4. Suffering (grief) - the most common negative emotional state associated with obtaining reliable (or seeming such) information about the impossibility of satisfying the most important needs, the achievement of which before that seemed more or less likely. Suffering has the character of asthenic emotion and often proceeds in the form of emotional stress. The most severe form of suffering is grief associated with irreparable loss.
5. Anger - a strong negative emotional state that occurs more often in the form of affect; arises in response to an obstacle in achieving passionately desired goals. Anger has the character of stenic emotion.
6. Aversion - a negative emotional state caused by objects (objects, people, circumstances), contact with which (physical or communicative) comes into sharp conflict with aesthetic, moral or ideological principles and attitudes of the subject. Aversion, if combined with anger, can motivate aggressive behavior in interpersonal relationships. Aversion, like anger, can be directed at oneself, while reducing self-esteem and causing self-condemnation.
7. Contempt is a negative emotional state that arises in interpersonal relationships and is generated by the mismatch of the life positions, views and behavior of the subject with those of the object of feeling. The latter are presented to the subject as base, not corresponding to accepted moral standards and ethical criteria. A person is hostile to someone whom he despises.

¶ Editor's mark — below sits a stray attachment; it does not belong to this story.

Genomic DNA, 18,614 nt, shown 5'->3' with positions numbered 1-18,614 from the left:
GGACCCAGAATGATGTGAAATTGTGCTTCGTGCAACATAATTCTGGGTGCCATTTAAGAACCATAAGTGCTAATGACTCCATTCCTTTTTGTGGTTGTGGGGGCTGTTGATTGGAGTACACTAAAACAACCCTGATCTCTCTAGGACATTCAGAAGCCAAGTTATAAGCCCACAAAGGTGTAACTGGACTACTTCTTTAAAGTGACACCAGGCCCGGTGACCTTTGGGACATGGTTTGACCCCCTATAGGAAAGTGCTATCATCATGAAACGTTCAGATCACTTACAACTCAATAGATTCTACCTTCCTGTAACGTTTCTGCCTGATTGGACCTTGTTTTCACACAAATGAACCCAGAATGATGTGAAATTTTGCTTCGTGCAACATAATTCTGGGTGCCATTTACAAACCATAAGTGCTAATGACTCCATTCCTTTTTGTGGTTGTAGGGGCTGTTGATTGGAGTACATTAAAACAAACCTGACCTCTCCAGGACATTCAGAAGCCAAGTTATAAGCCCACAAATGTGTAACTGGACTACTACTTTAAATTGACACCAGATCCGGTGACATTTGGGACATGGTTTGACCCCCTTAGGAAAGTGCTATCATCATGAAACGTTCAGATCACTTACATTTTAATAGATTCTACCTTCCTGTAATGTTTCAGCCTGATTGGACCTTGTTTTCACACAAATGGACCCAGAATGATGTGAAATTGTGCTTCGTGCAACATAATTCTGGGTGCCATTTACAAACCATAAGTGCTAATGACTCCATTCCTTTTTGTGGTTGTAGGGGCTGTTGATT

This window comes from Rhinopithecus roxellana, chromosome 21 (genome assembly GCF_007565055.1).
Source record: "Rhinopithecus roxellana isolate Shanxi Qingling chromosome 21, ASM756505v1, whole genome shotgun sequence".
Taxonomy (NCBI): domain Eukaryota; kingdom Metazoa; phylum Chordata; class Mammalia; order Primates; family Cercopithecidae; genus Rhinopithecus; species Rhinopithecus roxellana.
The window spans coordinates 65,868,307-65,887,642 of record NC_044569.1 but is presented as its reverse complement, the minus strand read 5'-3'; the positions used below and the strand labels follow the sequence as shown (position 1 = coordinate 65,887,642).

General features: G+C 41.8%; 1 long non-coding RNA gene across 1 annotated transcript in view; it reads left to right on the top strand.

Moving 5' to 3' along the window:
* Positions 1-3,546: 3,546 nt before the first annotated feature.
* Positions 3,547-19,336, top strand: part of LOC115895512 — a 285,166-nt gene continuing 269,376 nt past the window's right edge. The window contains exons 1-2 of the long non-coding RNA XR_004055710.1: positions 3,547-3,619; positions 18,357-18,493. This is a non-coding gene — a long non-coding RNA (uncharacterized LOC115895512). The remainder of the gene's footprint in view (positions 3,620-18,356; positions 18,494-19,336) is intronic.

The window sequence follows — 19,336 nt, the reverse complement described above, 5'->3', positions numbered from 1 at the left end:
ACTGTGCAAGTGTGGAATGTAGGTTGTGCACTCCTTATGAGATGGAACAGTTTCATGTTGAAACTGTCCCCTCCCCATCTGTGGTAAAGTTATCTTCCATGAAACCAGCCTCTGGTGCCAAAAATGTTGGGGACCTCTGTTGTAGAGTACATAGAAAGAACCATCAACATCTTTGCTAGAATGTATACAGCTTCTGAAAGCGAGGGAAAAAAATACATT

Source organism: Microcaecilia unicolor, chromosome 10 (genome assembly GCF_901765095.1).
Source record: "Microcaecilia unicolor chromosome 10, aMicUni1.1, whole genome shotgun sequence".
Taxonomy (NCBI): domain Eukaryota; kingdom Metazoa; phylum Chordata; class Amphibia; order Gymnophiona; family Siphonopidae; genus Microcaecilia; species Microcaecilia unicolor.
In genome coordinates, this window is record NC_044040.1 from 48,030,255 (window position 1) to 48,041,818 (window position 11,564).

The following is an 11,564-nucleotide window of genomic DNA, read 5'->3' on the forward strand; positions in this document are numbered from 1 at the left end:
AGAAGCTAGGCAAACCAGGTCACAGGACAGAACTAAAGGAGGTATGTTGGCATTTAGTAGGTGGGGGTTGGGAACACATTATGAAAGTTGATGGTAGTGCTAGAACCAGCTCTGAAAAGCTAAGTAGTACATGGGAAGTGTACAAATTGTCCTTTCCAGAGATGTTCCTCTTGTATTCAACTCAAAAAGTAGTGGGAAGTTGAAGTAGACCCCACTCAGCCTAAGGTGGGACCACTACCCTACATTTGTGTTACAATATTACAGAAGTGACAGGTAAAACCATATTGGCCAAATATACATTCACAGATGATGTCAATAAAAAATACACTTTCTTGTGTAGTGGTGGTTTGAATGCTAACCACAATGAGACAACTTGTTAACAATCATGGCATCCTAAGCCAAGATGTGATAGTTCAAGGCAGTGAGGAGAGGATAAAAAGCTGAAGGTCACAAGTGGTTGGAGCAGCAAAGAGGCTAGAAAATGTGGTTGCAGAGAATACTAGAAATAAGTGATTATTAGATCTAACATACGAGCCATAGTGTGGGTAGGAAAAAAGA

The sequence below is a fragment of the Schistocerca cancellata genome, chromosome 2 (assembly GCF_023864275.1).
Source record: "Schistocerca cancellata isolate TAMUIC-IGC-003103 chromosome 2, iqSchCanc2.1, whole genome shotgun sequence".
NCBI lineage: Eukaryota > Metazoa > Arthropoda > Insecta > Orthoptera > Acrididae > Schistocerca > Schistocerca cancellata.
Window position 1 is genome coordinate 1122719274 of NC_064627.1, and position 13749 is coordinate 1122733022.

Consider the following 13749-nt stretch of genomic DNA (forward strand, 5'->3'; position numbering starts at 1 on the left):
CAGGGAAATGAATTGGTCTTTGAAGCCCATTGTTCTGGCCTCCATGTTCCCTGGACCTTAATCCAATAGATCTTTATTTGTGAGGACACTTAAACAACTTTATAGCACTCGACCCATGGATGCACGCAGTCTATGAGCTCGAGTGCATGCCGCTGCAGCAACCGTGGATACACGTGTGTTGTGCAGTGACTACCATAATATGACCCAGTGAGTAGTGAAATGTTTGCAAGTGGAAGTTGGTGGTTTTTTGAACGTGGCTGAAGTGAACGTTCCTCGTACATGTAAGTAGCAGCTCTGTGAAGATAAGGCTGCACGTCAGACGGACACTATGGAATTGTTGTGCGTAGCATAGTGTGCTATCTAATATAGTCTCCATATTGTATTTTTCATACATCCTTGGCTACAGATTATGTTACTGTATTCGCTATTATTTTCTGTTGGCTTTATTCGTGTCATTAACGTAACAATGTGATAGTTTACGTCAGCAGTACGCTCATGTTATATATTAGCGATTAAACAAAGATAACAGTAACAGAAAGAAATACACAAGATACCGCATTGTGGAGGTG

8. Fear - a negative emotional state that occurs when a subject receives information about possible damage to his life’s well-being, about real or imagined danger. In contrast to the suffering caused by the direct blocking of critical needs, a person, experiencing an emotion of fear, has only a probabilistic forecast of possible ill-being and operates on the basis of this forecast (often not sufficiently reliable or exaggerated). The emotion of fear can be both stenic and asthenic in nature and can occur either in the form of stressful conditions, or in the form of a stable mood of depression and anxiety, or in the form of affect (horror).
9. Shame - a negative emotional state, expressed in the awareness of the discrepancy of one’s own thoughts, actions and appearance, not only with the expectations of others, but also with one’s own ideas about appropriate behavior and appearance.
10. Guilt - a negative emotional state, expressed in the awareness of the unseeminess of one’s own act, intention or feelings and expressed in regret and repentance.
Table of human feelings and emotions
Feelings table that helps you understand yourself
And I also want to show you a collection of feelings, emotions, conditions that a person experiences during his life - a generalized table that does not claim to be scientific, but will help you better understand yourself. The table is taken from the site of the "Community of Dependent and Co-Dependent", by Michael.
All feelings and emotions of a person can be divided into four types. This is fear, anger, sadness and joy. To what type this or that feeling belongs can be found in the table.
- Sense of threat
- Sensation of a dead end
- Sensation of trap
- The feeling of lack of love for you
- Reproaches of conscience
- Spirit of competition
- Firm confidence
And for those who read the article to the end. The purpose of this article is to help you understand your feelings, what they are. Our feelings largely depend on our thoughts. Irrational thinking often underlies negative emotions. Having corrected these mistakes (having worked on thinking) we can be happier and achieve more in life. An interesting, but persistent and painstaking work on yourself is ahead. You are ready?